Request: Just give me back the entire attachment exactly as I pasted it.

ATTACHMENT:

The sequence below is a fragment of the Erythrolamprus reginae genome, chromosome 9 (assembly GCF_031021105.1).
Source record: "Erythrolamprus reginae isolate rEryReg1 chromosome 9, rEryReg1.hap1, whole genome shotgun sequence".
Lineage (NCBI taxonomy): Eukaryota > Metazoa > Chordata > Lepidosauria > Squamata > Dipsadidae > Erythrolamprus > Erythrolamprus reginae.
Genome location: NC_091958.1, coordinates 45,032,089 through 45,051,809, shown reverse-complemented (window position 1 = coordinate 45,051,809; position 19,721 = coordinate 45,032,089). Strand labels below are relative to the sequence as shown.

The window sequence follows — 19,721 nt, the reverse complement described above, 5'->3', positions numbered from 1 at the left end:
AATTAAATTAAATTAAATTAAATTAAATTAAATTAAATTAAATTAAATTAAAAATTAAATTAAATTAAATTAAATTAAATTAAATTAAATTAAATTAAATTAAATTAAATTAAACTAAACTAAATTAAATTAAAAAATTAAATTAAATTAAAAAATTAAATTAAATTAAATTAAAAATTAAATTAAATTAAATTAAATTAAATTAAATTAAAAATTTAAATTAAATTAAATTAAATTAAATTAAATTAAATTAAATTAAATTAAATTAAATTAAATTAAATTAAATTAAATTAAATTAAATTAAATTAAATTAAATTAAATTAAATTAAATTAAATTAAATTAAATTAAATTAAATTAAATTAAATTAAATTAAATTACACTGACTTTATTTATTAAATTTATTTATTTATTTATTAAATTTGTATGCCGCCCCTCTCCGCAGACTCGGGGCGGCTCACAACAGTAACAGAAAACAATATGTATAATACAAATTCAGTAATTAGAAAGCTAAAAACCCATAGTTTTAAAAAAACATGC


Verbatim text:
The sequence below is a fragment of the Erythrolamprus reginae genome, chromosome 9 (assembly GCF_031021105.1).
Source record: "Erythrolamprus reginae isolate rEryReg1 chromosome 9, rEryReg1.hap1, whole genome shotgun sequence".
Lineage (NCBI taxonomy): Eukaryota > Metazoa > Chordata > Lepidosauria > Squamata > Dipsadidae > Erythrolamprus > Erythrolamprus reginae.
Genome location: NC_091958.1, coordinates 45,032,089 through 45,051,809, shown reverse-complemented (window position 1 = coordinate 45,051,809; position 19,721 = coordinate 45,032,089). Strand labels below are relative to the sequence as shown.

The window sequence follows — 19,721 nt, the reverse complement described above, 5'->3', positions numbered from 1 at the left end:
AATTAAATTAAATTAAATTAAATTAAATTAAATTAAATTAAATTAAATTAAAAATTAAATTAAATTAAATTAAATTAAATTAAATTAAATTAAATTAAATTAAATTAAATTAAACTAAACTAAATTAAATTAAAAAATTAAATTAAATTAAAAAATTAAATTAAATTAAATTAAAAATTAAATTAAATTAAATTAAATTAAATTAAATTAAAAATTTAAATTAAATTAAATTAAATTAAATTAAATTAAATTAAATTAAATTAAATTAAATTAAATTAAATTAAATTAAATTAAATTAAATTAAATTAAATTAAATTAAATTAAATTAAATTAAATTAAATTAAATTAAATTAAATTAAATTAAATTAAATTAAATTACACTGACTTTATTTATTAAATTTATTTATTTATTTATTAAATTTGTATGCCGCCCCTCTCCGCAGACTCGGGGCGGCTCACAACAGTAACAGAAAACAATATGTATAATACAAATTCAGTAATTAGAAAGCTAAAAACCCATAGTTTTAAAAAAACATGC